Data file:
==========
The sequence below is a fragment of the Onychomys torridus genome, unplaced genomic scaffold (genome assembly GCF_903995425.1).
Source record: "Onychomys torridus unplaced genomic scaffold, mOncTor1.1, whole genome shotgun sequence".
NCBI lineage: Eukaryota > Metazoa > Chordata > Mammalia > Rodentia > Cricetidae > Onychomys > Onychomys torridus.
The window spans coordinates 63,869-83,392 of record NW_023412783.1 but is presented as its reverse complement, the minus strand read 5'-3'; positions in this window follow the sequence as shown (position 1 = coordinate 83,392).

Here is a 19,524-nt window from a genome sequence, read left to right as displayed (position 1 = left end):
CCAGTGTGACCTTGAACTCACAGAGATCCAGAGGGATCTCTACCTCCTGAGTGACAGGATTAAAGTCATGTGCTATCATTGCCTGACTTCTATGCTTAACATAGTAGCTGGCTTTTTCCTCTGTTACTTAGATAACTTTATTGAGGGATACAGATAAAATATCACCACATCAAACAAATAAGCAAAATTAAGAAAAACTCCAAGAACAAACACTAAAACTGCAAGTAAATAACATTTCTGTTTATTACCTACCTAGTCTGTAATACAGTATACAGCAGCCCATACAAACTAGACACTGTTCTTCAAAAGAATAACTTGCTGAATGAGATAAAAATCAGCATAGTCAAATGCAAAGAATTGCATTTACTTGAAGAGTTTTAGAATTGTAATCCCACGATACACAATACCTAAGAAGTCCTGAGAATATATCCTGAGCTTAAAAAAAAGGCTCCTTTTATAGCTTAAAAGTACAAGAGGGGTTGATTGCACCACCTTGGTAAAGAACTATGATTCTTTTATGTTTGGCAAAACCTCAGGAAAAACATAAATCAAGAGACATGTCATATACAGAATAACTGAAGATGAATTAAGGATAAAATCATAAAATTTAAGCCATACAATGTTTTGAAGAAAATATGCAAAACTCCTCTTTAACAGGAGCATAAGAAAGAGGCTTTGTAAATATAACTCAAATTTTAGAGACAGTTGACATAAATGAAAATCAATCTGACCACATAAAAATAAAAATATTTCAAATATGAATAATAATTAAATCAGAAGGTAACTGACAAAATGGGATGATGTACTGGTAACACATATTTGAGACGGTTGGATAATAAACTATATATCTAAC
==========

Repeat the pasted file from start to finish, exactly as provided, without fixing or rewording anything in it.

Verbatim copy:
The sequence below is a fragment of the Onychomys torridus genome, unplaced genomic scaffold (genome assembly GCF_903995425.1).
Source record: "Onychomys torridus unplaced genomic scaffold, mOncTor1.1, whole genome shotgun sequence".
NCBI lineage: Eukaryota > Metazoa > Chordata > Mammalia > Rodentia > Cricetidae > Onychomys > Onychomys torridus.
The window spans coordinates 63,869-83,392 of record NW_023412783.1 but is presented as its reverse complement, the minus strand read 5'-3'; positions in this window follow the sequence as shown (position 1 = coordinate 83,392).

Here is a 19,524-nt window from a genome sequence, read left to right as displayed (position 1 = left end):
CCAGTGTGACCTTGAACTCACAGAGATCCAGAGGGATCTCTACCTCCTGAGTGACAGGATTAAAGTCATGTGCTATCATTGCCTGACTTCTATGCTTAACATAGTAGCTGGCTTTTTCCTCTGTTACTTAGATAACTTTATTGAGGGATACAGATAAAATATCACCACATCAAACAAATAAGCAAAATTAAGAAAAACTCCAAGAACAAACACTAAAACTGCAAGTAAATAACATTTCTGTTTATTACCTACCTAGTCTGTAATACAGTATACAGCAGCCCATACAAACTAGACACTGTTCTTCAAAAGAATAACTTGCTGAATGAGATAAAAATCAGCATAGTCAAATGCAAAGAATTGCATTTACTTGAAGAGTTTTAGAATTGTAATCCCACGATACACAATACCTAAGAAGTCCTGAGAATATATCCTGAGCTTAAAAAAAAGGCTCCTTTTATAGCTTAAAAGTACAAGAGGGGTTGATTGCACCACCTTGGTAAAGAACTATGATTCTTTTATGTTTGGCAAAACCTCAGGAAAAACATAAATCAAGAGACATGTCATATACAGAATAACTGAAGATGAATTAAGGATAAAATCATAAAATTTAAGCCATACAATGTTTTGAAGAAAATATGCAAAACTCCTCTTTAACAGGAGCATAAGAAAGAGGCTTTGTAAATATAACTCAAATTTTAGAGACAGTTGACATAAATGAAAATCAATCTGACCACATAAAAATAAAAATATTTCAAATATGAATAATAATTAAATCAGAAGGTAACTGACAAAATGGGATGATGTACTGGTAACACATATTTGAGACGGTTGGATAATAAACTATATATCTAAC